6. User avater GBA Editor
    Scott Gibson | | #6

    The study is available
    Good point. I followed up with Allan Chen at the Berkeley Lab, who contacted Jennifer Logue, an author of one of the studies. She explains the content of these reports is, in fact, free and public. You can find studies by searching the data base at the Lab's Environmental Energy Technologies Division. The full text of the report on the efficiency of kitchen fans is available here. But as you'll see, it does not mention the fans by brand.

  7. Eric Sandeen | | #7

    Thanks, all
    Thank you - I figured that the formatted paper was property of the journal, but I could not find any other copy. I appreciate the responses!

    Oh, and for Scott - on pages S-3 and later, they do actually identify fans by model number (BROAN 423001, QT230BL, QS330WW, QDE30SS, Air King ESDQ1303, Panasonic NN-­‐SD277BR, and Vent-a-hood PR9-­‐130)

  8. User avater GBA Editor
    Scott Gibson | | #8

    Thanks, Eric
    You're absolutely right.

  9. Kevin Dickson, MSME | | #9

    Are Good Cooking Smells Really Pollution?
    I would think if you don't often burn your food, then the air remains pretty healthy if you cook with electric. Water vapor is the most common byproduct of the actual cooking process.

  10. User avater
    Armando Cobo | | #10

    MUA Units
    Since the "TX Custom Home Code" requires all houses to have professional gas stoves, and the bigger the better, with exhaust fans from 1200-1500cfm, we've starting to use Fantech MUAS650 without the heaters. For the house MUA, we are using the Fantech FIT 120E ERV. Both units work great keeping low CO2s, and really easy to fit between roof trusses.
    (JIC, we receive no compensation form Fantech, though it would be nice if they throw us a free unit now and then)... ;-))

  11. Malcolm Taylor | | #11

    Armando,
    The "TX Custom Home Code". Haha. Nicely put!

  12. User avater GBA Editor
    Martin Holladay | | #12

    In Texas...
    Everything's bigger in Texas. Even the pressure imbalance when you turn on the range hood.

  13. Brian Schreiber | | #14

    Further perusing of Logue's paper indicates some things most perhaps have not read . . . between the lines, so too speak:
    -- The report is documentation for a proposed "methodology" that COULD be used for assessing impacts and for basing remedy's to poor IAQ. It is not a valid, direct assessment of TRUE estimates of impacts of any specific pollutant or toxic element. For example, this report cannot be used to predict the effect of 1900 ppm CO2 in the few hours per yr one is cooking without adequate kitchen exhaust.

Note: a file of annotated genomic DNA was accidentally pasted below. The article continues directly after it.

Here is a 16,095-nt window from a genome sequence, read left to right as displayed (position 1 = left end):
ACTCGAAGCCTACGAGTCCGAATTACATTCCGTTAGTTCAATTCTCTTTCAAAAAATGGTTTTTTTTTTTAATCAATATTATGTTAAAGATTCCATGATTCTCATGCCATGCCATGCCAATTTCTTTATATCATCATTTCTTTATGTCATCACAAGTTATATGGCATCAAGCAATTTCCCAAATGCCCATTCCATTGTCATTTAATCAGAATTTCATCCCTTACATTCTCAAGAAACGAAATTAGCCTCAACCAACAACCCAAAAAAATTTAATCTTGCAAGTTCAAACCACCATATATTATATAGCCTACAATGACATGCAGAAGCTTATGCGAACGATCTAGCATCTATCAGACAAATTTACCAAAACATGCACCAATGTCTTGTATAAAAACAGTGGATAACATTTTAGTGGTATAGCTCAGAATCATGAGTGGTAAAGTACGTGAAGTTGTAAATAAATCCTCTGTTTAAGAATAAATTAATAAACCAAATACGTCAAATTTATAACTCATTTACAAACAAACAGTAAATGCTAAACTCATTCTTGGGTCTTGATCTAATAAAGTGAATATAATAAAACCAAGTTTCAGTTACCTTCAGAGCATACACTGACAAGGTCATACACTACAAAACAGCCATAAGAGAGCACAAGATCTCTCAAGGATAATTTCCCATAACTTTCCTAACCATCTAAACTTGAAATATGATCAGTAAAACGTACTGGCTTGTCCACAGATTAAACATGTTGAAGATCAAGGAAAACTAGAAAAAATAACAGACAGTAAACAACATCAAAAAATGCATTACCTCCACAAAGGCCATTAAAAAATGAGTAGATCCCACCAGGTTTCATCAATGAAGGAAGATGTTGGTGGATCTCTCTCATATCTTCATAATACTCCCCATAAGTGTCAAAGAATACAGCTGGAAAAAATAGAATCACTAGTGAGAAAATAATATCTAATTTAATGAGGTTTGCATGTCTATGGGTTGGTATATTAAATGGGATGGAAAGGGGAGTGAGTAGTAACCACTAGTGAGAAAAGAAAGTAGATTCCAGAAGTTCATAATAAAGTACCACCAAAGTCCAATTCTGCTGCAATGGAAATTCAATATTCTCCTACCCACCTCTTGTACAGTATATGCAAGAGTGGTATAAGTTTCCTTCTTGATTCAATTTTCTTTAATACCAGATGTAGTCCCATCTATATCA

-- This report is an analysis of 77 OTHER reports, models, data synthesized from models as a means to offer its proposed methodology.
    -- Although it concludes some things that imply a LOSS in lost days of people's lives the uncertainty and the fact that it is based on OTHER reports and synthesis of reports data leaves a LOT to be desired as to the validity of using this to offer directives for action, for changes in how one does daily living etc. much less offering alternative solutions for improved kitchen exhaust that is anywhere near cost effective vs tradeoff in days of you life SAVED.

    From the document: "The aggregate data were used to calculate concentrations relevant to assessing chronic residential exposures to 267 chemical air pollutants. Seventy of the pollutants had sufficient toxicological and epidemiological data to calculate chronic health impact using the methodology described below, and were included in this study. They are listed in Table 1. Our analysis did not extend to contaminants from biological sources such as molds and allergens. We thus refer to the suite of pollutants considered as “non-biological”.
    This alone should give on pause when attempting to draw specific conclusions much less extrapolating this report to CO2, kitchen grease, degraded food aerosols floating off the frying pan!

    1. Malcolm Taylor | | #15

      Brian,

      I think the most helpful way to view this blog and the underlying research is, as you say, not to try and draw specific conclusions or extrapolate to other contaminants, but rather to realize that there is problem with particulates from cooking, that this is much worse with a gas stove, and that ventilation is necessary to deal with it.

      1. Brian Schreiber | | #16

        Sure Malcolm, I agree, for the most part, but others above ARE, in fact, all too willing to draw conclusions and extrapolate. . . For this reason I feel motivated to counteract those shrill cries and, therefore, offer the cautionary prose above.

        All the "Woe is me!" stuff and over concern about cooking with gas, to me, is pretty crazy.-- i.e. Mr. Labbe's input above. People have cooked with gas for a century now and it is a reasonable statement that most of those pooooor folks died from causes other than excess CO2, CO, and misc. oxides. Burning natural gas results in 2 parts water vapor and 1 part CO2-- mostly. Tiny levels of pollutants are generated too. . . CO, oxides, particulates .

        CO2, for example, is not directly toxic but simply displaces the amount of oxygen one takes in. CO, the only truly toxic product generated, is a TINY ratio of the various byproducts of combustion. The following constituents are generated from the combustion of natural gas, besides water: CO2, CO, Nitrogen oxides, Sulfur oxides, and particulates.

        The percentage of "pollutants" (only) in products of combustion:
        CO2-- 99.88% . . . uh, nearly 100%!
        CO-- 0.034%
        N-oxides-- 0.078%
        S-oxides-- 0.000008%
        Particulates-- 0.00006%

        1. Malcolm Taylor | | #17

          Brian,
          In some ways I agree, but I also don't think you need to die or even suffer permeant harm for indoor air quality to be problematic.

          I worked in commercial kitchen where the line-hood was not connected to the generator and didn't function during power outages. Within twenty minutes one chef was on the floor and the other didn't now what day of the week it was. Even high ambient CO2 levels, while not permanently debilitative, sure aren't something we should encourage. .